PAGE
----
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Chairs DeFazio, Maloney Statements from Hearing on, “U.S. Maritime and Shipbuilding Industries: Strategies to Improve Regulation, Economic Opportunities, and Competitiveness” | The House Committee on Transportation and Infrastructure

March 06, 2019

Washington, D.C. — The following are opening remarks, as prepared for delivery, from Chair of the House Committee on Transportation and Infrastructure Peter DeFazio (D-OR), and Chair of the Subcommittee on Coast Guard and Maritime Transportation Sean Patrick Maloney (D-NY) during today’s hearing titled: “U.S. Maritime and Shipbuilding Industries: Strategies to Improve Regulation, Economic Opportunities, and Competitiveness.”

Chair DeFazio:

Thank you, Chairman Maloney and Ranking Member Gibbs, I cannot think of a better way for this subcommittee to start off the 116th Congress than to convene this morning’s oversight hearing on strategies to improve the U.S. maritime and shipbuilding industries.

We begin the new Congress with a clean slate and I am eager to hear from our witnesses today how we can make these critical industries stronger.

The maritime industry will continue to face challenges –such as increased shipping demand, larger vessels, and attacks on the Jones Act.

Regarding the Jones Act, recent discussions to waive the Act to allow the movement of LNG to either Puerto Rico or other U.S. locations are exactly the kind of pernicious and thoughtless proposals that accomplish little but to fill the coffers of the oil and gas industry at the expense of developing new markets for our coastwise traders.

Let me be clear: under current law, the only way the Jones Act can be waived is when such a waiver is determined to be “in the interest of national defense,” period. Moreover, even in those instances, waivers are pursued as a last recourse, not the first option.

I applaud the President for signing an executive order on Monday to support the transition of active duty service members and military veterans to careers in the U.S. Merchant Marine.  That was the right thing to do.  It would be a cruel irony, however, if the next action taken by this administration were to waive the Jones Act and simultaneously eliminate future job opportunities for those very same veterans and separating active duty service members.

We are left with no other option other than to confront these challenges because the annual economic contribution of the maritime industry is simply too significant for us to remain indifferent. Remember, over ninety percent of U.S. imports and exports arrive or depart by ship.

The Coast Guard’s 2018 Maritime Commerce Strategic Outlook provides a succinct summation of what we risk to lose if we fail to act to rebuild and revitalize our maritime economy.

Nationally, maritime commerce generates more than 23 million jobs and over $4.6 trillion in economic activity annually. More specifically, the U.S. maritime industry generates over $100 billion in annual economic output and sustains more than 500,000 good paying jobs in the U.S. industrial base.

Not surprising, the maritime industry is an important engine in many state and local economies. For example, according to data compiled by the American Maritime Partnership, the maritime industry in Oregon alone contributes $1.2 billion annually to the Oregon economy and provides close to 7,000 jobs, including $367.2 million in worker income.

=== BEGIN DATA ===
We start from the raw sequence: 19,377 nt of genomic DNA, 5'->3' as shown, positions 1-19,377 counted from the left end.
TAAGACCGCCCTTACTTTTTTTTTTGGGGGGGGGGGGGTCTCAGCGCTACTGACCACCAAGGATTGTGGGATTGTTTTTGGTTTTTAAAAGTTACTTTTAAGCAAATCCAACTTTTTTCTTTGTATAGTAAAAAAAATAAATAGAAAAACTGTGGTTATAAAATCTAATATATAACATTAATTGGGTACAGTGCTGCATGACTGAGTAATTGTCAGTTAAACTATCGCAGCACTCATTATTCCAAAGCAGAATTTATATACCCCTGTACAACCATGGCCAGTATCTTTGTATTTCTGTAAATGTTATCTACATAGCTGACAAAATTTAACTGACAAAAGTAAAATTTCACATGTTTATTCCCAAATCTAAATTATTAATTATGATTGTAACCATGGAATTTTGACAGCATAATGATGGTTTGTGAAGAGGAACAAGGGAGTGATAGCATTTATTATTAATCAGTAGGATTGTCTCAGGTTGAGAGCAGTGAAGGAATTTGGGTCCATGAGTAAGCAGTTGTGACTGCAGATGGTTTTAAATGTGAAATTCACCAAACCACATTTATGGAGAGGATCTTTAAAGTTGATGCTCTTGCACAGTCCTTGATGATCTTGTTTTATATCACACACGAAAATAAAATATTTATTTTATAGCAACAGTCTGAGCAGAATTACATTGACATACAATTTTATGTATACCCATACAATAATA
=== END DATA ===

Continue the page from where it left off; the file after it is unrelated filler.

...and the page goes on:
We all have a stake in maintaining and growing a vibrant, diverse, and globally competitive U.S. maritime industry. The founders of our Republic recognized this fact in the late 18th Century, and it remains as true and relevant today.

The United States is a great maritime nation. However, to remain a great maritime nation in the future, we must renew our commitment, maintain our vigilance, embrace a new vision to support the U.S. maritime industry and unleash the great potential of our Nation’s Blue Economy.

Speaking of commitments, the government failed to uphold our commitment to members of the Coast Guard during the recent lapse in appropriations. It is unacceptable that the men and women of the Coast Guard had to worry about when they would receive their paychecks. I have introduced H.R. 367, the Pay Our Coast Guard Parity Act, to ensure that something like this never happens again.

Not paying the Coast Guard during the shutdown was one of the most monumentally dumb things I have witnessed during my thirty-two years in Congress.

For just a minute, think about it.  These are the people we ask to go out selflessly into the jaws of violent storms to rescue people lost at sea. These are the people who are so proficient at combating illegal drug running that they interdict more contraband at sea than all other Federal, State and local agencies combined.  Moreover, these are the people we turn to as first responders after natural and man-made disasters, even though their own families and communities might be affected, too.  Not paying the Coast Guard makes no sense.

The Coast Guard provides vital service to the Nation around the world and around the clock. As members of the Armed Forces, they are uniquely responsible to continue to perform regardless of the political winds. I hope Rear Admiral Nadeau can share with us some of the impacts of the shutdown on the men and women of the Coast Guard.

To that end, Mr. Chairman, I welcome the opportunity to renew our commitment this morning, and I look forward to hearing from our witnesses on how we might strengthen this often over- looked, but indispensable, sector of the U.S. economy.

Thank you.

Chair Maloney:

Good morning, and welcome to our first hearing in the 116th Congress looking at strategies to improve the U.S. maritime and shipbuilding industries.

It is an honor to chair the Subcommittee on Coast Guard and Maritime Transportation. This crucial subcommittee has existed in one form or another since the earliest days of the Republic itself, and has always stood in support of our maritime nation.